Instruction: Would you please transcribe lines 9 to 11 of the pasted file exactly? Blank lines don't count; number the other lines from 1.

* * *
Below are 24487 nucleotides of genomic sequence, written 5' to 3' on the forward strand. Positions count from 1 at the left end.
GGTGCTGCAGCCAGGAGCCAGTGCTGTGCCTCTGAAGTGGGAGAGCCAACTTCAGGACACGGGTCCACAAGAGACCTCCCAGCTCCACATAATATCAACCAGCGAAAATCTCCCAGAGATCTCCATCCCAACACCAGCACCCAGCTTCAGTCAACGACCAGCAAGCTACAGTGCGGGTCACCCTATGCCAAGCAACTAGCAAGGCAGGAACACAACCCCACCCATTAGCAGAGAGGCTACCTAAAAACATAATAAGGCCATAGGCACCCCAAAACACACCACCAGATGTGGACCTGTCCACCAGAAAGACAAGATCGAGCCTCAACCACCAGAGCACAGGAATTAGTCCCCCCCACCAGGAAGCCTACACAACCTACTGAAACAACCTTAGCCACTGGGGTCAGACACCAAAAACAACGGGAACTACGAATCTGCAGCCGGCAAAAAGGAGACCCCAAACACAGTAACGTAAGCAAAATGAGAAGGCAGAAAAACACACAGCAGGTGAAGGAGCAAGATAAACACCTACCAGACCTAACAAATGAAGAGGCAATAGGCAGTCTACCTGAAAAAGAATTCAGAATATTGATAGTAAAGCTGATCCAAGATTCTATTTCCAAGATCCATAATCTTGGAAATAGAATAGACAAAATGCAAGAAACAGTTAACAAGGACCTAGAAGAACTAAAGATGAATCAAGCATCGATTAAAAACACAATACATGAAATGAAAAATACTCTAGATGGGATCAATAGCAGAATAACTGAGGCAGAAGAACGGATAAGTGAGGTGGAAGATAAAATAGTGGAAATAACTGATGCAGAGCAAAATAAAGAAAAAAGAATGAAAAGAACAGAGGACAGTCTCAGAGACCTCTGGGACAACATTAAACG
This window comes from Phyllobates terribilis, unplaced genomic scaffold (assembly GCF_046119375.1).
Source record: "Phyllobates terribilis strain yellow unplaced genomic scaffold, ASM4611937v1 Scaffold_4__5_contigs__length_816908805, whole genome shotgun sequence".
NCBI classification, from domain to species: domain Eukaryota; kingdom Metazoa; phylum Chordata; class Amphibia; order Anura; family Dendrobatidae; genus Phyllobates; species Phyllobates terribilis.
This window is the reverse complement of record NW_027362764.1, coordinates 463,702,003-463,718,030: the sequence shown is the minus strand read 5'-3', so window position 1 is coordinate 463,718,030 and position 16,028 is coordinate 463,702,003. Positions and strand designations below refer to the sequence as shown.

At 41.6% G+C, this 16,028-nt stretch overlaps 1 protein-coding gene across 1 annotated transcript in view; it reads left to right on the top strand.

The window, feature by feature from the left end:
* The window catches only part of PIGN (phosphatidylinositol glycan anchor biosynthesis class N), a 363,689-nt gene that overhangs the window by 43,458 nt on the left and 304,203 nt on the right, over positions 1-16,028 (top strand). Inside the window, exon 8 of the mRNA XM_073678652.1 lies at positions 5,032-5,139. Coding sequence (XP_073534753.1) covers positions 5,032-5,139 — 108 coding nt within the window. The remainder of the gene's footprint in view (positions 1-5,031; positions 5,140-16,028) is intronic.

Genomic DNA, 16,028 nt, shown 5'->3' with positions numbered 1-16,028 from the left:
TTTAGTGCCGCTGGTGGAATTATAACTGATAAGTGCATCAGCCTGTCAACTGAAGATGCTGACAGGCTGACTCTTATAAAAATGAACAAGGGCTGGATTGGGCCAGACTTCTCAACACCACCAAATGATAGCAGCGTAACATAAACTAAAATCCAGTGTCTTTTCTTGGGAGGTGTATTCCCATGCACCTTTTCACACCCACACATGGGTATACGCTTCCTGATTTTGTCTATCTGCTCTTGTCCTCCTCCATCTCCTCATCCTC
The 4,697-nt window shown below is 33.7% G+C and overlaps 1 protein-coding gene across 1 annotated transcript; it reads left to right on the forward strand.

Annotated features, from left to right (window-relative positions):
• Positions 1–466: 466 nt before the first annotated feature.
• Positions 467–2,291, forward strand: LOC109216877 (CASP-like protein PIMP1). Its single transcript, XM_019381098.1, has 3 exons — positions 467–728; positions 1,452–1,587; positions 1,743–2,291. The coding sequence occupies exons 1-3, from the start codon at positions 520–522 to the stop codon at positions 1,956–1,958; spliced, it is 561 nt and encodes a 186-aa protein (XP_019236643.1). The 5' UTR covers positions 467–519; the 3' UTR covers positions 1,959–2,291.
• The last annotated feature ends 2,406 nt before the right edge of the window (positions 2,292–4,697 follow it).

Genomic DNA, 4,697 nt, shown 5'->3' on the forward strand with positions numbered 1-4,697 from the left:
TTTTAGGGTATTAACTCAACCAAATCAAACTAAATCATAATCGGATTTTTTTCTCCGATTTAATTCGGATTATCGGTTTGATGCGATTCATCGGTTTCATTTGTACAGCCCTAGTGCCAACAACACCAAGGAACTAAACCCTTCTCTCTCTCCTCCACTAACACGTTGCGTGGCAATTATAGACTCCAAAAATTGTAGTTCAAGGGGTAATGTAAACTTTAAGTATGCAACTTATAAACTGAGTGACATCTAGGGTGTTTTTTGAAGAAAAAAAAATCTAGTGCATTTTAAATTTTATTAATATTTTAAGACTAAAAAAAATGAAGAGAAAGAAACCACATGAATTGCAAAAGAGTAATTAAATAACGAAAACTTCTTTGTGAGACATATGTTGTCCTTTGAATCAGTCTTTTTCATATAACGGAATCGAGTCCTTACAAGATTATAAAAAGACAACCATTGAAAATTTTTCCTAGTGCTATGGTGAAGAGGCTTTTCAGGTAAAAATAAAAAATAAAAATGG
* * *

* The window catches only part of PIGN (phosphatidylinositol glycan anchor biosynthesis class N), a 363,689-nt gene that overhangs the window by 43,458 nt on the left and 304,203 nt on the right, over positions 1-16,028 (top strand). Inside the window, exon 8 of the mRNA XM_073678652.1 lies at positions 5,032-5,139. Coding sequence (XP_073534753.1) covers positions 5,032-5,139 — 108 coding nt within the window. The remainder of the gene's footprint in view (positions 1-5,031; positions 5,140-16,028) is intronic.

Genomic DNA, 16,028 nt, shown 5'->3' with positions numbered 1-16,028 from the left:
TTTAGTGCCGCTGGTGGAATTATAACTGATAAGTGCATCAGCCTGTCAACTGAAGATGCTGACAGGCTGACTCTTATAAAAATGAACAAGGGCTGGATTGGGCCAGACTTCTCAACACCACCAAATGATAGCAGCGTAACATAAACTAAAATCCAGTGTCTTTTCTTGGGAGGTGTATTCCCATGCACCTTTTCACACCCACACATGGGTATACGCTTCCTGATTTTGTCTATCTGCTCTTGTCCTCCTCCATCTCCTCATCCTC